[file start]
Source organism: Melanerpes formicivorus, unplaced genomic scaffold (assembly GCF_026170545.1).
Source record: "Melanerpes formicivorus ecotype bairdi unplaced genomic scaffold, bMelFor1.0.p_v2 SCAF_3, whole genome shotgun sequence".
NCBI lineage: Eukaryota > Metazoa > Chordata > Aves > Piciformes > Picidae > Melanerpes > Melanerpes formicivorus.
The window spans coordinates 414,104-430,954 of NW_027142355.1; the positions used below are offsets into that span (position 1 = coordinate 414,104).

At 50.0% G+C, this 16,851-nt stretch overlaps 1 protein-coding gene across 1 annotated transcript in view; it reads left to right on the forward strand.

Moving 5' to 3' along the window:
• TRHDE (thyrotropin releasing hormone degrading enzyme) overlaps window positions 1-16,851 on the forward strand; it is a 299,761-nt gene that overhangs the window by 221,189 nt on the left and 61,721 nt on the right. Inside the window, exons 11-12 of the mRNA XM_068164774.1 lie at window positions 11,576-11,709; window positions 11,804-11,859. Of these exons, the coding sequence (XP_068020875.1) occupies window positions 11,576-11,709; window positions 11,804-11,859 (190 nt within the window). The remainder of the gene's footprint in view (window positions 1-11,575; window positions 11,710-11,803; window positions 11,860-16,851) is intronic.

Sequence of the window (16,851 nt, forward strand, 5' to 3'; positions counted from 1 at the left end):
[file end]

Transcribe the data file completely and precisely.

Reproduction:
Source organism: Melanerpes formicivorus, unplaced genomic scaffold (assembly GCF_026170545.1).
Source record: "Melanerpes formicivorus ecotype bairdi unplaced genomic scaffold, bMelFor1.0.p_v2 SCAF_3, whole genome shotgun sequence".
NCBI lineage: Eukaryota > Metazoa > Chordata > Aves > Piciformes > Picidae > Melanerpes > Melanerpes formicivorus.
The window spans coordinates 414,104-430,954 of NW_027142355.1; the positions used below are offsets into that span (position 1 = coordinate 414,104).

At 50.0% G+C, this 16,851-nt stretch overlaps 1 protein-coding gene across 1 annotated transcript in view; it reads left to right on the forward strand.

Moving 5' to 3' along the window:
• TRHDE (thyrotropin releasing hormone degrading enzyme) overlaps window positions 1-16,851 on the forward strand; it is a 299,761-nt gene that overhangs the window by 221,189 nt on the left and 61,721 nt on the right. Inside the window, exons 11-12 of the mRNA XM_068164774.1 lie at window positions 11,576-11,709; window positions 11,804-11,859. Of these exons, the coding sequence (XP_068020875.1) occupies window positions 11,576-11,709; window positions 11,804-11,859 (190 nt within the window). The remainder of the gene's footprint in view (window positions 1-11,575; window positions 11,710-11,803; window positions 11,860-16,851) is intronic.

Sequence of the window (16,851 nt, forward strand, 5' to 3'; positions counted from 1 at the left end):